- The Washington Times - Tuesday, October 20, 2009

By Steven F. Hayward
Crown Forum, $35, 753 pages

This sequel to “The Age of Reagan: The Fall of the Old Liberal Order, 1964-1980” is, at 753 pages, only 58 pages shorter than its predecessor, but just as detailed in its examination of its subject.

Before launching into a full discussion of all the Reagan White House years, Steven Hayward gives the reader a succinct prologue with telling insights into Ronald Reagan’s approach to governance.

He writes, “Reagan understood instinctively that modern liberalism represented a rejection of the constitutional premises of self-government. … Hence the core of Reagan’s political purpose was recovering an appreciation for the Founder’s understanding of the principles and practice of American government.”

In the growing recognition of Reagan’s pivotal role in ending the Cold War, the author contends that many historians pay little attention to his approach to domestic issues but that “there was a seamless quality” in both.

Throughout the book, we read of examples of Reagan’s often surprising sense of timing (e.g., in the air traffic controllers’ strike, his Strategic Defense Initiative (SDI) announcement and his Berlin Wall speech with the famous line “Mr. Gorbachev, tear down this wall”).

The president’s work to restore appreciation for the Founding principles of the republic, along with his deep belief in the dynamism of the American people and sunny optimism (never verging on Pollyanna or Dr.Pangloss), confounded establishment liberals in academia, the media and politics. Hence his sobriquet, the Teflon President.

Although the book is long, like its predecessor, it is never slow reading. For both those who lived through those years and those who were then too young to remember them, we are presented with a panorama of eight years that gave us a vigorous foreign policy, a determined strategy to end the Cold War, major tax cuts that lead to a long economic expansion and a determined (but not always successful) campaign to curb growth of the federal government.

Liberals, particularly in the news media, had bought themselves an early image of Reagan as being lazy or “out of touch.” This was based on scraps of information as well as superficial readings of his actions.

It was not until recent times that many earlier skeptics have begun to understand that a good part of Reagan’s success as president was that large swaths of the American people hungered to feel good about their country again.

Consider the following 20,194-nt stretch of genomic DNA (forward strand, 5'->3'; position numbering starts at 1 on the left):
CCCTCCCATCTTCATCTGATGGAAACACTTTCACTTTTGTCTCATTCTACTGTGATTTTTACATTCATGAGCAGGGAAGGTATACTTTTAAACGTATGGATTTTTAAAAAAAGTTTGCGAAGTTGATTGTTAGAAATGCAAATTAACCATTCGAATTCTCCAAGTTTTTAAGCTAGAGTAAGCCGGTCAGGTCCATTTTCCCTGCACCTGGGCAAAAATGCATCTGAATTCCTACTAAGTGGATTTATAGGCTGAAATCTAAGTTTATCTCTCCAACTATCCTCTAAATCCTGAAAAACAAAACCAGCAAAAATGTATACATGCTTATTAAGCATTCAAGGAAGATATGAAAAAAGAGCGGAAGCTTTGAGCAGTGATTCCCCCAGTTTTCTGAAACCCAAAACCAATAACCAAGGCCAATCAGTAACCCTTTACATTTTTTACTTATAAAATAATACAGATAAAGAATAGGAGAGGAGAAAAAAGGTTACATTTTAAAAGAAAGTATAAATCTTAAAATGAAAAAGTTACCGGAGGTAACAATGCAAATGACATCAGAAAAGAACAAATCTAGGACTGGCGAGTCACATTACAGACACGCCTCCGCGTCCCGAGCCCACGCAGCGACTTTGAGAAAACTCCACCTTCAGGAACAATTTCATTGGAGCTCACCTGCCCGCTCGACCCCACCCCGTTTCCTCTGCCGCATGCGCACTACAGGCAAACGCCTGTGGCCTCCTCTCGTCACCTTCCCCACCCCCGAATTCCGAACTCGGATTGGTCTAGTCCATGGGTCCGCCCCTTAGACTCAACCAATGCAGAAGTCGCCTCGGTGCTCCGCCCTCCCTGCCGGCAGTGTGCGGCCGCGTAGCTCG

The Vietnam War and Watergate had cut deeply into the can-do spirit and upbeat morale of the nation. Reagan, with his frequent references to the greatness and energy of the American people, was a huge restorative. Mr. Hayward captures the ways and means by which he accomplished this.

The author seems off in his timing of one key Reagan topic, supply-side economics. He seems to date Mr. Reagan’s adoption of across-the-board tax costs to a meeting of his advisers in Los Angeles in December 1980, weeks before his inauguration, at which then-Reps. Jack Kemp and David Stockman argued the case for legislation to create the supply-side cuts.

He does not mention that Reagan came out for the Kemp-Roth tax cuts bill in 1978. This was essentially the bill that Reagan caused to be passed in 1981. After endorsing it, he promoted it vigorously both as a private citizen in his radio commentaries and newspaper columns, later as a presidential candidate.

Economist Arthur Laffer, whose famous “Laffer Curve” on a paper napkin is often cited as the emblem of supply-side tax cuts, first met with Reagan and his advisors in Beverly Hills in 1975. To be fair, the author covers much of this supply-side history in his earlier book, but it would have been useful to new readers if he had reconnected all the dots in this one.

On balance, this is an admirable book and a good addition to the growing library of studies of a remarkable president.

Peter Hannaford was closely associated with President Reagan for a number of years. He is the author of five books about the 40th president, including “Recollections of Reagan.”



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